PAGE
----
II Corinthians 5:16-21 (ESV)
From now on, therefore, we regard no one according to the flesh. Even though we once regarded Christ according to the flesh, we regard him thus no longer.
Therefore, if anyone is in Christ [identity], he is a new creation [ability]. The old has passed away; behold, the new has come.
All this is from God, who through Christ reconciled us to himself and gave us the ministry of reconciliation;
that is, in Christ God was reconciling the world to himself, not counting their trespasses against them, and entrusting to us the message of reconciliation.
Therefore, we are ambassadors for Christ, God making his appeal through us. We implore you on behalf of Christ, be reconciled to God.
For our sake he made him to be sin who knew no sin, so that in him we might become the righteousness of God.

Because of our identification with him (being “in Christ” instead of “in Adam”), we have Christ within us—we are a new creation. We have been reconciled to God. We have been given the ministry of reconciling others back to God through Christ. We are sent to be ambassadors in Christ’s stead. Christians can expect to manifest power and unveil the nature of God for others just as Christ did.

Just think about the transformation that occurred in the life of the apostles. These men had been with Jesus—they knew the political and spiritual attacks that he had faced. After Jesus’ crucifixion, they were in hiding due to fear (John 20:19). Even though they had previously experienced a connection with God through the spirit being upon them (John 14:17), they had not experienced the fullness of what God wanted to bring about in the life of the believer. On the day of Pentecost, these men received Christ in them! And look at the transformation—formerly timid and scared men were openly and repeatedly preaching in public despite all manner of intimidation and violence being perpetrated against them. The spirit, Christ within the believer, causes a transformation in ability and in character. This is not a mixing of something old with something new. This is not a clean shirt on a dirty body, covering up the bad with the good, showing only the good to the outside world. This is about the life of Christ being replicated in us and replacing the old man, Adam! Just like a seed replicates the life of the tree or plant that produced it, Christians can replicate the life of Christ (John 12:24).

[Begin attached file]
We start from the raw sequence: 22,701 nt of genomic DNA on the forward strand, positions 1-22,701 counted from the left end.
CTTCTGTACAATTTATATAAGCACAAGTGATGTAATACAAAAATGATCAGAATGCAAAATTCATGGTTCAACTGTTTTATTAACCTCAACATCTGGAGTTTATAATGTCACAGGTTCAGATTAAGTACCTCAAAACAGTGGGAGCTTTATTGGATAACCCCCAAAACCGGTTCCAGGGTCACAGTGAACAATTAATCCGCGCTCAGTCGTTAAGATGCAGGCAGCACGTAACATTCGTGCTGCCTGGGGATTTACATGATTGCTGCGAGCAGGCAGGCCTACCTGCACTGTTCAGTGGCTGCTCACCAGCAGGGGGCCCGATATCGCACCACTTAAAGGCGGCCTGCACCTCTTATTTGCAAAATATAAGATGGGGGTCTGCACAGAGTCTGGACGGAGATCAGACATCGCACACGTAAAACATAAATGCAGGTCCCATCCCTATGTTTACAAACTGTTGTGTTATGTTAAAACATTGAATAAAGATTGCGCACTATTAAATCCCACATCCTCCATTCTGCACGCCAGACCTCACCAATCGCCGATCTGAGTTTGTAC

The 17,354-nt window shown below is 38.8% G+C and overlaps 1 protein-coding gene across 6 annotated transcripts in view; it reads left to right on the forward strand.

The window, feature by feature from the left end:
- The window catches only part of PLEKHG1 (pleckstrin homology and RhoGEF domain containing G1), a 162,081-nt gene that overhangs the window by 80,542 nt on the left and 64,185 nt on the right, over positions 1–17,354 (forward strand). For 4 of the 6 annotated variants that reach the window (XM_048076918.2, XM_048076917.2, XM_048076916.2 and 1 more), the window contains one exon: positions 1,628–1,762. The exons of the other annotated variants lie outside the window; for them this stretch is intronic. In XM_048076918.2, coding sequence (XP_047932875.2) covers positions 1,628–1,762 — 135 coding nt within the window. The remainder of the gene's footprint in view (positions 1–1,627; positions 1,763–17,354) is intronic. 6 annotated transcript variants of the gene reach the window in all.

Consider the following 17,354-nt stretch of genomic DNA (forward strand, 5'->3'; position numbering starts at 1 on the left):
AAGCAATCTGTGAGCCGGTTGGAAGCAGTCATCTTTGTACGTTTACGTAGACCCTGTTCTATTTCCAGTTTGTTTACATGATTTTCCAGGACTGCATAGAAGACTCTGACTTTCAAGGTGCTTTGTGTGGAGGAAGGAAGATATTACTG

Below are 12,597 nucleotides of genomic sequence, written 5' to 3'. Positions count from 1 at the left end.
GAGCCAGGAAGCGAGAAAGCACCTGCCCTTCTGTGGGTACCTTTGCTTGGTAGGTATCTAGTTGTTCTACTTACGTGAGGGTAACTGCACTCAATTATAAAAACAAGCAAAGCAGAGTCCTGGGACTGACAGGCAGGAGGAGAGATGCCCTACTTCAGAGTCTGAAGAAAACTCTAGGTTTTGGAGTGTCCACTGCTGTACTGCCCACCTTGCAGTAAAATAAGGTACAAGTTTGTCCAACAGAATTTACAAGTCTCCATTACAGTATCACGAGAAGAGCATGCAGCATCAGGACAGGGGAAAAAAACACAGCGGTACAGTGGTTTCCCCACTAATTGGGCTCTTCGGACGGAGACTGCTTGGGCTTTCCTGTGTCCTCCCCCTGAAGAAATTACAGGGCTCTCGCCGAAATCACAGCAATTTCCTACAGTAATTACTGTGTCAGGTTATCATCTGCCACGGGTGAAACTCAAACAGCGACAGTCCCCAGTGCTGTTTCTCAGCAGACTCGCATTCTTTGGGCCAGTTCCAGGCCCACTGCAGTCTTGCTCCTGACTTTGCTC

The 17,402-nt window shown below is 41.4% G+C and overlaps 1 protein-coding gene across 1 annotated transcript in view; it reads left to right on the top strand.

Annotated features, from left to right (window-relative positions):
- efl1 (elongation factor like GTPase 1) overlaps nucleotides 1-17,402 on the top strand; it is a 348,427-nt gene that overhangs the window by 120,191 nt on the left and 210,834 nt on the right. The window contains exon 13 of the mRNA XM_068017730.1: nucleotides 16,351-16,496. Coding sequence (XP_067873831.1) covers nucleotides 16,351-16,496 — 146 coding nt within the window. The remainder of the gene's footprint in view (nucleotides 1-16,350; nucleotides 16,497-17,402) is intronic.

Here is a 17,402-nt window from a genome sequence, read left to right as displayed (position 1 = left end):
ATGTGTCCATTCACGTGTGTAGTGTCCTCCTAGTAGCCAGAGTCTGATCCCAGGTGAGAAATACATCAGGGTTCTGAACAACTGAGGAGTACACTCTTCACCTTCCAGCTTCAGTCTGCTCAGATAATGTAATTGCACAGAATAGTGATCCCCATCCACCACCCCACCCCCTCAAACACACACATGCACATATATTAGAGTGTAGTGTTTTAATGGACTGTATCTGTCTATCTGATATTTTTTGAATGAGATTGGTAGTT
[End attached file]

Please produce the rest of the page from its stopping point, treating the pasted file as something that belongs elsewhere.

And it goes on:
Through the spirit, the Christian can live Christ’s life. We have his power, his love, his soundness of mind (II Timothy 1:7). We experience the fruit of his life as we walk by the spirit, abiding in the vine (John 15:4). We can pray for our love to grow and abound, for our discernment to develop, and for wisdom in any situation so that we can be the best ambassadors for Christ. We represent God and His Son to the world. To help us accomplish our mission, God and Jesus Christ have come to make their abode in us (John 14:23). May all Christians fully experience the beauty and power of Christ within them, enjoying the true life of Christ every day and hour!

[1]However, this does not happen by acts of the flesh. There is nothing we can do by the flesh to further this process. This is a spiritual process of development where we become more attuned to God’s will for us in every situation in life. We can discipline the mind and body, we can become more selfless, but ultimately, it is through the working of the spirit that this is accomplished. With all the discipline in the world, this process would be impossible without the spirit.